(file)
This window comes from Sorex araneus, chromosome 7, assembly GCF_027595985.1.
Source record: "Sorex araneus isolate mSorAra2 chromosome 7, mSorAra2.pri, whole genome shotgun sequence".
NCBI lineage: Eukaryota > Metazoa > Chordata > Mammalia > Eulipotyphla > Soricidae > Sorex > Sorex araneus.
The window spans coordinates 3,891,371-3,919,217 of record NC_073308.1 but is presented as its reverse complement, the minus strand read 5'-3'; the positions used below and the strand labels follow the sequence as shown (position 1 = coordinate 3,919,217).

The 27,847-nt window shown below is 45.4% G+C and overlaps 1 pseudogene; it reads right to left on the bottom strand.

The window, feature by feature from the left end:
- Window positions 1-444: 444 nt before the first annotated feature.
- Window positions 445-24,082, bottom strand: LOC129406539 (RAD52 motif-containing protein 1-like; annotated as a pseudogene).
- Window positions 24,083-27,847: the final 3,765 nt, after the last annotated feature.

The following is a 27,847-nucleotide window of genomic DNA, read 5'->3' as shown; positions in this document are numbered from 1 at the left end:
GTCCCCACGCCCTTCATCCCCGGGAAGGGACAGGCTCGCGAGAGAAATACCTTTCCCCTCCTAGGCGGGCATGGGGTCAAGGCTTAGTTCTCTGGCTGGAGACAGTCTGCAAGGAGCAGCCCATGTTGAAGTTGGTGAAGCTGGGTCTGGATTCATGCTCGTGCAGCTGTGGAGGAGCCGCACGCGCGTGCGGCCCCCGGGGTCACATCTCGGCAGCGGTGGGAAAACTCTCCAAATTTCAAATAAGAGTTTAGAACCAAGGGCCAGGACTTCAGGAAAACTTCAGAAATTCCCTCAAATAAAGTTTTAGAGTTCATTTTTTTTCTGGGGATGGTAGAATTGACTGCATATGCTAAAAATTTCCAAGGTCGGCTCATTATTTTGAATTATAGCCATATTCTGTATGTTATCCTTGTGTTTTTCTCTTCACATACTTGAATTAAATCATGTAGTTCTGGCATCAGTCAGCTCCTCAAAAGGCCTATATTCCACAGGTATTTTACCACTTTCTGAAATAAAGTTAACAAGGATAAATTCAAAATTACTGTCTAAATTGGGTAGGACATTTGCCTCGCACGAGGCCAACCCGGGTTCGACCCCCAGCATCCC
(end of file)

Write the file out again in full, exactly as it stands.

This window comes from Sorex araneus, chromosome 7, assembly GCF_027595985.1.
Source record: "Sorex araneus isolate mSorAra2 chromosome 7, mSorAra2.pri, whole genome shotgun sequence".
NCBI lineage: Eukaryota > Metazoa > Chordata > Mammalia > Eulipotyphla > Soricidae > Sorex > Sorex araneus.
The window spans coordinates 3,891,371-3,919,217 of record NC_073308.1 but is presented as its reverse complement, the minus strand read 5'-3'; the positions used below and the strand labels follow the sequence as shown (position 1 = coordinate 3,919,217).

The 27,847-nt window shown below is 45.4% G+C and overlaps 1 pseudogene; it reads right to left on the bottom strand.

The window, feature by feature from the left end:
- Window positions 1-444: 444 nt before the first annotated feature.
- Window positions 445-24,082, bottom strand: LOC129406539 (RAD52 motif-containing protein 1-like; annotated as a pseudogene).
- Window positions 24,083-27,847: the final 3,765 nt, after the last annotated feature.

The following is a 27,847-nucleotide window of genomic DNA, read 5'->3' as shown; positions in this document are numbered from 1 at the left end:
GTCCCCACGCCCTTCATCCCCGGGAAGGGACAGGCTCGCGAGAGAAATACCTTTCCCCTCCTAGGCGGGCATGGGGTCAAGGCTTAGTTCTCTGGCTGGAGACAGTCTGCAAGGAGCAGCCCATGTTGAAGTTGGTGAAGCTGGGTCTGGATTCATGCTCGTGCAGCTGTGGAGGAGCCGCACGCGCGTGCGGCCCCCGGGGTCACATCTCGGCAGCGGTGGGAAAACTCTCCAAATTTCAAATAAGAGTTTAGAACCAAGGGCCAGGACTTCAGGAAAACTTCAGAAATTCCCTCAAATAAAGTTTTAGAGTTCATTTTTTTTCTGGGGATGGTAGAATTGACTGCATATGCTAAAAATTTCCAAGGTCGGCTCATTATTTTGAATTATAGCCATATTCTGTATGTTATCCTTGTGTTTTTCTCTTCACATACTTGAATTAAATCATGTAGTTCTGGCATCAGTCAGCTCCTCAAAAGGCCTATATTCCACAGGTATTTTACCACTTTCTGAAATAAAGTTAACAAGGATAAATTCAAAATTACTGTCTAAATTGGGTAGGACATTTGCCTCGCACGAGGCCAACCCGGGTTCGACCCCCAGCATCCC